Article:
Visual C++ and Intel Edison

While looking forward to the Intel Joule running Windows IoT Core, a colleague reminded me of the VC++ team’s announced support for Linux from earlier this year and more recently.

The extension has had a couple of updates since then and as I haven’t built anything for my Edison and Arduino kit for sometime I thought I’d dig it out and see what’s what.

First order of the day was to update my Edison. Instructions are here, but the automated tool was unable to complete the flashing of new firmware. I was able to do this easily following the manual approach.

Once the firmware was updated I restarted the Setup tool and completed the SSH security and WiFi connectivity steps. I use Putty as my terminal tool of choice and successfully SSH’ed into it via WiFi.

The VC++ extension documents several dependencies: openssh-server, g++, gdb and gdbserver. On Edison you use the opkg package manager to install them. I noted that openssh-server was an ‘unknown package’. I left that unresolved and moved forward to see if it mattered 😉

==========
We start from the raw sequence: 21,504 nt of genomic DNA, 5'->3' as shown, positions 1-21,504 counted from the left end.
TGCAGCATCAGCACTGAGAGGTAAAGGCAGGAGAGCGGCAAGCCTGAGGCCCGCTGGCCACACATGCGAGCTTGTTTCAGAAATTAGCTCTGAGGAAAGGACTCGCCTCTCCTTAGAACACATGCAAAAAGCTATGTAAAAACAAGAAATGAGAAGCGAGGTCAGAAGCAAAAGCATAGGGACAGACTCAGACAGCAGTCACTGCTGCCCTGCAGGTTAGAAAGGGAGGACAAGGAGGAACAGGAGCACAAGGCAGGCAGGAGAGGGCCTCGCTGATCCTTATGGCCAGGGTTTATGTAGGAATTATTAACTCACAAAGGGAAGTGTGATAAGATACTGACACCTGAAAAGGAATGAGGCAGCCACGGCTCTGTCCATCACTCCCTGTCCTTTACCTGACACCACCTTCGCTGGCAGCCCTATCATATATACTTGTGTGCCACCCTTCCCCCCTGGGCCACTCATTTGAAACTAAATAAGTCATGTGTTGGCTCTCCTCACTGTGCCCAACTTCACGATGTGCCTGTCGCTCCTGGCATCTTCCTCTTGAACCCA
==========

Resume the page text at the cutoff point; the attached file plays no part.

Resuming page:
It didn’t. Or at least, I was able to create a new Cross Platform Console app in VC++ and successfully build and debug it as documented in the VC++ blog post.

Note: The Edison is an x86 architecture with a Quark MCU. So VC++ debugger settings are x86. Quoting Intel staffer Juan Montero: Edison is x86 system. The SoC is Intel® Atom™ Processor Z34XX Series plus Quark as MCU, this series is fabricated with 22nm technology. The Soc is x86-64 but Edison implementation is x86.

The VC++ extension also provides a Linux Console Window, selectable from the Debug menu. Pretty nifty for supporting development – move over Arduino Serial Monitor 🙂

linuxdebugconsole